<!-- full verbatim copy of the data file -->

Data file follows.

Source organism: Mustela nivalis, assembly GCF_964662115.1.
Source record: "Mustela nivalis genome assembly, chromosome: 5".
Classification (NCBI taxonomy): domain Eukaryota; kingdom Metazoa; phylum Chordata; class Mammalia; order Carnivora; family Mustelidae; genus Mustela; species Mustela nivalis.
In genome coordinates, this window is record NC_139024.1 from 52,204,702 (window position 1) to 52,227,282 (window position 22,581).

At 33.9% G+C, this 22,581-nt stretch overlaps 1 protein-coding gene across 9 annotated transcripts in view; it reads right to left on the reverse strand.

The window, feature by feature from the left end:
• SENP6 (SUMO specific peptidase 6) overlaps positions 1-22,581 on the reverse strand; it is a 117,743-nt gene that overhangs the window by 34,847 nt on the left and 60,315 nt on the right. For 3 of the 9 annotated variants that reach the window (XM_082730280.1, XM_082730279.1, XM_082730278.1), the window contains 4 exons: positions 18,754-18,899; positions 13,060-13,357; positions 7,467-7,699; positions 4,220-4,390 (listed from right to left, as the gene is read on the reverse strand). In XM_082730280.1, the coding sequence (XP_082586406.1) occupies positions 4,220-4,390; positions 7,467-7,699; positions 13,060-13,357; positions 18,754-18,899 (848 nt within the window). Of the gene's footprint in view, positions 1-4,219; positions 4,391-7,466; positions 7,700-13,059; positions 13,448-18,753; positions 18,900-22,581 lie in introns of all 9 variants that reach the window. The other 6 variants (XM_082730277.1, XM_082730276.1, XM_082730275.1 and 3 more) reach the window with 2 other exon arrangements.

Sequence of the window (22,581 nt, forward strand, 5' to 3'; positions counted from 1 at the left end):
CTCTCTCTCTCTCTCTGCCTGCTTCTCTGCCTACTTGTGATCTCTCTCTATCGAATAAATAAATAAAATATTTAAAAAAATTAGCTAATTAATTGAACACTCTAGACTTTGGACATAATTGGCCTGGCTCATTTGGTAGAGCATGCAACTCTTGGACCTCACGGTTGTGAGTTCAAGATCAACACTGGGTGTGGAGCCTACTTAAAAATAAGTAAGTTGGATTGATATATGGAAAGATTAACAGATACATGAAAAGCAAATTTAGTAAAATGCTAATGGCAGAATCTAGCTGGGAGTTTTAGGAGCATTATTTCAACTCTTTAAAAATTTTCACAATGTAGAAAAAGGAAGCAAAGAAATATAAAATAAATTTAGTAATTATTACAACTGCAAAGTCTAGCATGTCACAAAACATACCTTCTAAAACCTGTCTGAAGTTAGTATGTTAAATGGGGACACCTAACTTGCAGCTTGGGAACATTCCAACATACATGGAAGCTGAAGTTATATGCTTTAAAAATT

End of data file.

Source organism: Mustela nivalis, assembly GCF_964662115.1.
Source record: "Mustela nivalis genome assembly, chromosome: 5".
Classification (NCBI taxonomy): domain Eukaryota; kingdom Metazoa; phylum Chordata; class Mammalia; order Carnivora; family Mustelidae; genus Mustela; species Mustela nivalis.
In genome coordinates, this window is record NC_139024.1 from 52,204,702 (window position 1) to 52,227,282 (window position 22,581).

At 33.9% G+C, this 22,581-nt stretch overlaps 1 protein-coding gene across 9 annotated transcripts in view; it reads right to left on the reverse strand.

The window, feature by feature from the left end:
• SENP6 (SUMO specific peptidase 6) overlaps positions 1-22,581 on the reverse strand; it is a 117,743-nt gene that overhangs the window by 34,847 nt on the left and 60,315 nt on the right. For 3 of the 9 annotated variants that reach the window (XM_082730280.1, XM_082730279.1, XM_082730278.1), the window contains 4 exons: positions 18,754-18,899; positions 13,060-13,357; positions 7,467-7,699; positions 4,220-4,390 (listed from right to left, as the gene is read on the reverse strand). In XM_082730280.1, the coding sequence (XP_082586406.1) occupies positions 4,220-4,390; positions 7,467-7,699; positions 13,060-13,357; positions 18,754-18,899 (848 nt within the window). Of the gene's footprint in view, positions 1-4,219; positions 4,391-7,466; positions 7,700-13,059; positions 13,448-18,753; positions 18,900-22,581 lie in introns of all 9 variants that reach the window. The other 6 variants (XM_082730277.1, XM_082730276.1, XM_082730275.1 and 3 more) reach the window with 2 other exon arrangements.

Sequence of the window (22,581 nt, forward strand, 5' to 3'; positions counted from 1 at the left end):
CTCTCTCTCTCTCTCTGCCTGCTTCTCTGCCTACTTGTGATCTCTCTCTATCGAATAAATAAATAAAATATTTAAAAAAATTAGCTAATTAATTGAACACTCTAGACTTTGGACATAATTGGCCTGGCTCATTTGGTAGAGCATGCAACTCTTGGACCTCACGGTTGTGAGTTCAAGATCAACACTGGGTGTGGAGCCTACTTAAAAATAAGTAAGTTGGATTGATATATGGAAAGATTAACAGATACATGAAAAGCAAATTTAGTAAAATGCTAATGGCAGAATCTAGCTGGGAGTTTTAGGAGCATTATTTCAACTCTTTAAAAATTTTCACAATGTAGAAAAAGGAAGCAAAGAAATATAAAATAAATTTAGTAATTATTACAACTGCAAAGTCTAGCATGTCACAAAACATACCTTCTAAAACCTGTCTGAAGTTAGTATGTTAAATGGGGACACCTAACTTGCAGCTTGGGAACATTCCAACATACATGGAAGCTGAAGTTATATGCTTTAAAAATT